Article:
With unprecedented interest and investment into Africa there is also a significant amount of investment into infrastructure development, though generally the emphasis is placed on major government-led projects that are aimed at offering a service, or increasing access to resources and assisting to open up key markets.
However, the knock-on effect of this ongoing focus on macroeconomic development is having a substantial impact on the next layer of infrastructure. From our vast multi-disciplinary experience across the continent, we have identified the following major trends that will influence Africa’s commercial property development well into the next decade.
1. Savvy retailers targeting growing middle class
Africa continues to experience exceptional growth and the number of people who are being lifted out of poverty as a direct result of the ongoing macroeconomic growth is adding numbers to Africa’s emerging middle class at an astronomical rate. In fact, according to a report by the World Bank, Africa has the fastest growing middle class in the world.
While there may be ongoing debates on whether the emerging middle class has regular disposable income and, what they may be spending their disposable income on; this hasn’t deterred the considerable interest and investment by developers, retailers and brands to establish themselves within key regions or countries in Africa. In fact, research by Broll Property Group indicates that African consumers are demanding better products and services from a greater variety of brands and this – with the growing middle class – has intensified a number of investments into Africa’s retail sectors and is driving the rise of the shopping mall on the continent.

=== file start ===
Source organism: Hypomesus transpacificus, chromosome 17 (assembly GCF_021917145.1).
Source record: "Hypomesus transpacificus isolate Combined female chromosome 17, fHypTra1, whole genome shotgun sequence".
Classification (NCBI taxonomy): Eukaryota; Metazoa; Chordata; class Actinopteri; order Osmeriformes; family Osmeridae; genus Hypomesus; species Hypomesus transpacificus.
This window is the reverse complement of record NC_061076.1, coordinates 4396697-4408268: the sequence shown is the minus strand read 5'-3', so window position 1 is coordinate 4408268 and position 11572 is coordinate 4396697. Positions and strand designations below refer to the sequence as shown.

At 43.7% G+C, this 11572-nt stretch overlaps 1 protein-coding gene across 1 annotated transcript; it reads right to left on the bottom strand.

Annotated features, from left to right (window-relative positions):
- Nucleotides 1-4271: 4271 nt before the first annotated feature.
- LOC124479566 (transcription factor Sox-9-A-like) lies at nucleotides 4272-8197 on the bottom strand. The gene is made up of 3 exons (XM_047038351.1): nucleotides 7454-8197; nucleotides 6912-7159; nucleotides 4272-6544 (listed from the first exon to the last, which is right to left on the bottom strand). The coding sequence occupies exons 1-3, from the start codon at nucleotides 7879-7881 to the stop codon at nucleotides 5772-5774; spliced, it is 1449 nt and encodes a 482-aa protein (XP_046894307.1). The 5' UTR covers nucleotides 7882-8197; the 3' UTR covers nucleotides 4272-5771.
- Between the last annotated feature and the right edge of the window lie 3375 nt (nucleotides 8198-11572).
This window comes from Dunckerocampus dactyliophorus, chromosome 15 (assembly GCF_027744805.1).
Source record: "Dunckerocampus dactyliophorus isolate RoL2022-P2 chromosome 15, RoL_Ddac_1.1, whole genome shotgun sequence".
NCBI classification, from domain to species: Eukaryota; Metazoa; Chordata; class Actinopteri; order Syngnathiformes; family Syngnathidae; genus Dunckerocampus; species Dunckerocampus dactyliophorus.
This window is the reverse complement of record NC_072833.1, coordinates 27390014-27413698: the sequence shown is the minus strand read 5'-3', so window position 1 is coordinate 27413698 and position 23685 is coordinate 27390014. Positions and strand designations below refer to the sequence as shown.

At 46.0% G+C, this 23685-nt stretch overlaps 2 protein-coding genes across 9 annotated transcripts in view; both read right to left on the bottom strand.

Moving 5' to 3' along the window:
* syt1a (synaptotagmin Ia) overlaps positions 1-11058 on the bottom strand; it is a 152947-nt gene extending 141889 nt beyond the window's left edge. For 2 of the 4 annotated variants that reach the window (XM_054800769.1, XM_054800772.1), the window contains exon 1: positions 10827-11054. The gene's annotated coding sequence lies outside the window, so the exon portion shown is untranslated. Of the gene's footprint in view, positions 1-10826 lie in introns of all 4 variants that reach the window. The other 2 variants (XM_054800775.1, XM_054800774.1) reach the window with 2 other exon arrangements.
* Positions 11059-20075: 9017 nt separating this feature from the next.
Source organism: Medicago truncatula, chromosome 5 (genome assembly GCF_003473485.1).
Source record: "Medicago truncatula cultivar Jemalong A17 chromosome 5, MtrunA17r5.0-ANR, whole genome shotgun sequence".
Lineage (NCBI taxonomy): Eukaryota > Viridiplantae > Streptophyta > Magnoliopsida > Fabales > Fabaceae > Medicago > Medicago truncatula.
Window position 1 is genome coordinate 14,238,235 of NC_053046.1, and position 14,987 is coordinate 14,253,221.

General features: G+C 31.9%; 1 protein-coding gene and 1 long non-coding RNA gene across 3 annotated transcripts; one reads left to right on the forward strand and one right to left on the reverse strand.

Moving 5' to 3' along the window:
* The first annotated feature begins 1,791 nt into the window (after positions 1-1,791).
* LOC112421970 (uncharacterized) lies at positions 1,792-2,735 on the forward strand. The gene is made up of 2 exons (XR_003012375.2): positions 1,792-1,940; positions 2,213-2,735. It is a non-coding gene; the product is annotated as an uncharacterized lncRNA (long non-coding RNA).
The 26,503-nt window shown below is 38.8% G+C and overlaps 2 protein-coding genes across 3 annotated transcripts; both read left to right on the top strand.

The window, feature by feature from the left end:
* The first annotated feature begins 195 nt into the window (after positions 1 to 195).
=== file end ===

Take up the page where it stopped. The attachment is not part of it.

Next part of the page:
We are seeing this trend take effect first hand; with a number of new shopping malls and/or retail commercial parks being developed – particularly within key pockets in the Southern, East and West African regions.
2. Expect a big drive towards “building green”
While Africa is said to be the world’s final frontier for resources, much of Africa is still underdeveloped, remote and has little access to basic services such as power and water. To bring about change, African governments have certainly begun to realise the potential of renewable energy, with a number of projects that are under development – or already operational – that will plug “greener energy” into regional and national grids. On top of this, reserves of fresh water for the world are said to be stressed and while most countries on the continent have not (yet) been declared at risk, the reality is that water is not a renewable resource. In recognition of this a number of African governments have begun to place significant focus on water preserves for future generations – particularly during this phase of ramping up on mass infrastructure development on the continent.